New research indicates that colorectal cancer among the middle-aged and young which has been declining over decades in the US is now on the increase again. This has rattled researchers with questions arising as to whether screenings should be done earlier before the age of 50. Journal of the National Cancer Institute featured the study that reported colon cancer rates had had about a 1% to 2% increase annually from the mid-1980s to 2013 for individuals in their 30s and 20s. Middle-aged rates for grown-ups has also seen an increase but a much slower pace.
The recent decades saw the accelerated rise of rectal cancer rates with 2% yearly increases for people around 40 to 54 years and 3% annually for those in their 30s and 20s. This translates to out of every ten new rectal cancer cases, three of the patients diagnosed are below 55 which is double the number compared to 1990. This is contrary to adult rates above the age of 55 which has dropped over the last four decades. Rebecca Siegel from the American Cancer Society led the research and reiterated that earlier work indicated that the colorectal cancer growth incidence is mostly affecting the millennials and Gen X groups. She stated that this revelation was shocking and the underlying risk increase rate was even more alarming.
The study which also included NCI scientists, however, didn’t reveal what actually motivated the rising of the incidences, with Siegel suggesting factors such as sedentary lifestyle, diet, excess weight among others being some of the factors behind the shift. Colorectal cancer can be said to be the malignancies present in the rectum or colon which are also part of the large intestine.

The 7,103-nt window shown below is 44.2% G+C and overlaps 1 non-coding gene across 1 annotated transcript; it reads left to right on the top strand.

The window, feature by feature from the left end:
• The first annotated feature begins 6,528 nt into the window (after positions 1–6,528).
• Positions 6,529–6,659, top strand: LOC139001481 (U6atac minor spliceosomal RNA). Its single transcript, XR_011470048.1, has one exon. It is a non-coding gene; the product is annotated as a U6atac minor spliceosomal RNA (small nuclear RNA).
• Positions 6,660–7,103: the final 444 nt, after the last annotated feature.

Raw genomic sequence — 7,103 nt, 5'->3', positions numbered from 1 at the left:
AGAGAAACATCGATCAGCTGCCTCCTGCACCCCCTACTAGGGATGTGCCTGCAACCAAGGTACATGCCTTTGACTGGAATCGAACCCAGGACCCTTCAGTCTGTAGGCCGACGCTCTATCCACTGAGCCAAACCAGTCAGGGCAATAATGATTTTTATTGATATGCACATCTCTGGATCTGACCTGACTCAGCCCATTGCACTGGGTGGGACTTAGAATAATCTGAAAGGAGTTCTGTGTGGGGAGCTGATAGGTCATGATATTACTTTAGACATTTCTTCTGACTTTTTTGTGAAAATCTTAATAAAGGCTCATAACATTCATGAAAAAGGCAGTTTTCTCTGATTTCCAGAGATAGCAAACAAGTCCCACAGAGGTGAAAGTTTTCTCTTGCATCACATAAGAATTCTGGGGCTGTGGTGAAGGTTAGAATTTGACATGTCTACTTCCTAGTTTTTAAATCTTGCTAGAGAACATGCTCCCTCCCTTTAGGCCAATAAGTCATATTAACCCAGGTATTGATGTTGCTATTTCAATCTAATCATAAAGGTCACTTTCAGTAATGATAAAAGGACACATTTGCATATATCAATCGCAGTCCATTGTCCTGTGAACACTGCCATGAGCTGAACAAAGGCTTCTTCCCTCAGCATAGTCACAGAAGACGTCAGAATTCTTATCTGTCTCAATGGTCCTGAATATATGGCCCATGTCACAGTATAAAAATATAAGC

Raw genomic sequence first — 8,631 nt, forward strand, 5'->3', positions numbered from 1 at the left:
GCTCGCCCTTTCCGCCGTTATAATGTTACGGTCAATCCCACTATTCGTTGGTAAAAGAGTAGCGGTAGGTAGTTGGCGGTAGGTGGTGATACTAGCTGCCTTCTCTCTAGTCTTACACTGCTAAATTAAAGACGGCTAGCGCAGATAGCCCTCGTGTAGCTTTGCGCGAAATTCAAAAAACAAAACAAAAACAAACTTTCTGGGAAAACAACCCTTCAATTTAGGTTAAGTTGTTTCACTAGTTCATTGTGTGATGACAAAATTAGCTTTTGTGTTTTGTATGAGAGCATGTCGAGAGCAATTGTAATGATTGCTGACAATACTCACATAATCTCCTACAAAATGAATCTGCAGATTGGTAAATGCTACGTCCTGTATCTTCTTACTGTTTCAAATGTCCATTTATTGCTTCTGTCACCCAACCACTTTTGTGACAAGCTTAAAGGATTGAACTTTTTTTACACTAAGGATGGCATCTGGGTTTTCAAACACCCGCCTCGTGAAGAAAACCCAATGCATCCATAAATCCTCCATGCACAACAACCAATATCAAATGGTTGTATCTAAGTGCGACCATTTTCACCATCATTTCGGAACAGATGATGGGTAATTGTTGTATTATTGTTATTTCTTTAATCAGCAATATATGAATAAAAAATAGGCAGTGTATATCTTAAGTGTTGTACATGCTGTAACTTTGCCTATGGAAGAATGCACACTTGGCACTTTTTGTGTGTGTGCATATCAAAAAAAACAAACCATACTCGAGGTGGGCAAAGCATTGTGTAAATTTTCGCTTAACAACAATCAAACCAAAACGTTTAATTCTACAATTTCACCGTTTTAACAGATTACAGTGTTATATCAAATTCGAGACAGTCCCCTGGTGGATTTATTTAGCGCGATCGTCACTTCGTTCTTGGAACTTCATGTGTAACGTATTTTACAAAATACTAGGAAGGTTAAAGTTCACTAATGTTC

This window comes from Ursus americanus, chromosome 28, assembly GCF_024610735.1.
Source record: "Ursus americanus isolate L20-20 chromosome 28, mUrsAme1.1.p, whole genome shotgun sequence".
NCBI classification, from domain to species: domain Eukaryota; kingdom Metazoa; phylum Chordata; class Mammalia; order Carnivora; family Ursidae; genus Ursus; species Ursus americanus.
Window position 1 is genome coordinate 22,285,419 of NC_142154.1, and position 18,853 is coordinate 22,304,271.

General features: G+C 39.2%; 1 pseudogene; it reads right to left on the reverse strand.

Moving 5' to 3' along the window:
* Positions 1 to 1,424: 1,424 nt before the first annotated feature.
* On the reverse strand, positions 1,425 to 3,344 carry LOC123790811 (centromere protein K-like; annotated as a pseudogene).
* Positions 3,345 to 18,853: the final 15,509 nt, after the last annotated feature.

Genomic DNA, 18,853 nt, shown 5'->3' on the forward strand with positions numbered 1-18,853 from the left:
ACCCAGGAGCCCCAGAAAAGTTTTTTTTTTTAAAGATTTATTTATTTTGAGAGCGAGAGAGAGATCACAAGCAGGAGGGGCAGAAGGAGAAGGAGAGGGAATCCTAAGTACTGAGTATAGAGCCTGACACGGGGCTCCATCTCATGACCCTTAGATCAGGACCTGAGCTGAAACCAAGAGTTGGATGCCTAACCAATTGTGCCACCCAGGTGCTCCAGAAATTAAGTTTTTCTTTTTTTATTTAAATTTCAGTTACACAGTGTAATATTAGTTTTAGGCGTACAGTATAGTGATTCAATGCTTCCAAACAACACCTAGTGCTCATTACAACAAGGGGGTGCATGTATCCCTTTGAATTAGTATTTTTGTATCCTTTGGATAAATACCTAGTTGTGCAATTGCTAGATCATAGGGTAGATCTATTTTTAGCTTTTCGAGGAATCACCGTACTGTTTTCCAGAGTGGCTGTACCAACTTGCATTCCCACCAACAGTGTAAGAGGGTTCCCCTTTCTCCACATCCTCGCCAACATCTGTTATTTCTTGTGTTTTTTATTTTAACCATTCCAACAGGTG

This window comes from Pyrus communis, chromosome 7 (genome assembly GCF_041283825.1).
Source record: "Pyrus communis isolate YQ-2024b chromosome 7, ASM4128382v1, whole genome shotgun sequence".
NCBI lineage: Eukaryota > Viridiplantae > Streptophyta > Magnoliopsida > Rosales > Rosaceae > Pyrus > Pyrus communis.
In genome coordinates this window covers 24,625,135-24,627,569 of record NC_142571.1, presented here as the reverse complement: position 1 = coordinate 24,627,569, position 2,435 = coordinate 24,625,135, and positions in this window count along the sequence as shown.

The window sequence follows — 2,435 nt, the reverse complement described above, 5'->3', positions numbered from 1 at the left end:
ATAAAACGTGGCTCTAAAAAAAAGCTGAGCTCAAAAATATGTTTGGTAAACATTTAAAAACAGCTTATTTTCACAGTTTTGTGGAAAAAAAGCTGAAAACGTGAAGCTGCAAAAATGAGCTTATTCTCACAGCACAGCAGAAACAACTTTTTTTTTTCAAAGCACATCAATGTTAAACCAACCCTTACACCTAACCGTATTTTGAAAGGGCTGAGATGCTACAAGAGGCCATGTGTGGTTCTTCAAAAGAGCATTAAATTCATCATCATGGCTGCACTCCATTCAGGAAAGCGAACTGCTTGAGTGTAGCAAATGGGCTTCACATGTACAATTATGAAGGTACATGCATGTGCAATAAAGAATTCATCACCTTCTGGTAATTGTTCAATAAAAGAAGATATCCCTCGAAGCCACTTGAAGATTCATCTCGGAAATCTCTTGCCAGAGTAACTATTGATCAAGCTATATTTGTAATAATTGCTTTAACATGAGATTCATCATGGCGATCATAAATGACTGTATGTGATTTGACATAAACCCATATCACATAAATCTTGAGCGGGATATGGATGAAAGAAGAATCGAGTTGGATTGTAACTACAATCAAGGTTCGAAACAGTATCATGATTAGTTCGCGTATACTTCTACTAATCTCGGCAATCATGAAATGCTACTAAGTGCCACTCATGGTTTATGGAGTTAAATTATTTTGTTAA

Estimates by the American Cancer Society suggest that 2017 will see new rectal cancer diagnosis cases totaling up to 40,000 while that of colon cancer totaling 95,000 with around 50,000 people expected to succumb to colorectal cancer this year in the US. This latest study involved over 490,000 individuals over the age of 20 that were exposed to invasive colorectal cancer screening from 1974 to 2013, with a focus on specific years of birth and 5-year age brackets.
Comparison of the different generations with similar age showed individuals born in 1990 or around that time have double the chances of contracting colorectal cancer and quadruple chances of contracting rectal cancer compared to people born in the 1950s. 34-year Jessica Dilts is one of the subjects that was studied who was diagnosed with no rectal cancer only to later find out after a colonoscopy that it had spread to her liver and lungs.
She was put on aggressive chemotherapy and is expected to undergo maintenance chemotherapy until otherwise. So far, she’s doing well with the treatment and plans to get married in June. Nilofer Azad, an Oncologist at the Johns Hopkins’ Sidney Kimmel Comprehensive Cancer Center, says that these are common cases seen by many doctors in their young patients.
Azad also stated, even though colorectal cancer instances increase, it’s still on the lower side with the disease getting diagnosed in one in every 100,000 individuals in their 20s and 50 in every 100,000 people above the age of 60; this is according to the research. Expert groups and the American Cancer Society have recommended that colonoscopies and other different tests get carried out from age 50 and onwards for individuals with lower risks while those with high risks to get earlier screening.
Azad also says an analysis should be done to determine if screening could start happening at age 45. The study showed that the slight decade difference of life accounts for why people in their early 50s have increased instances of colorectal cancer compared to the decreasing rate for those in their late 50s.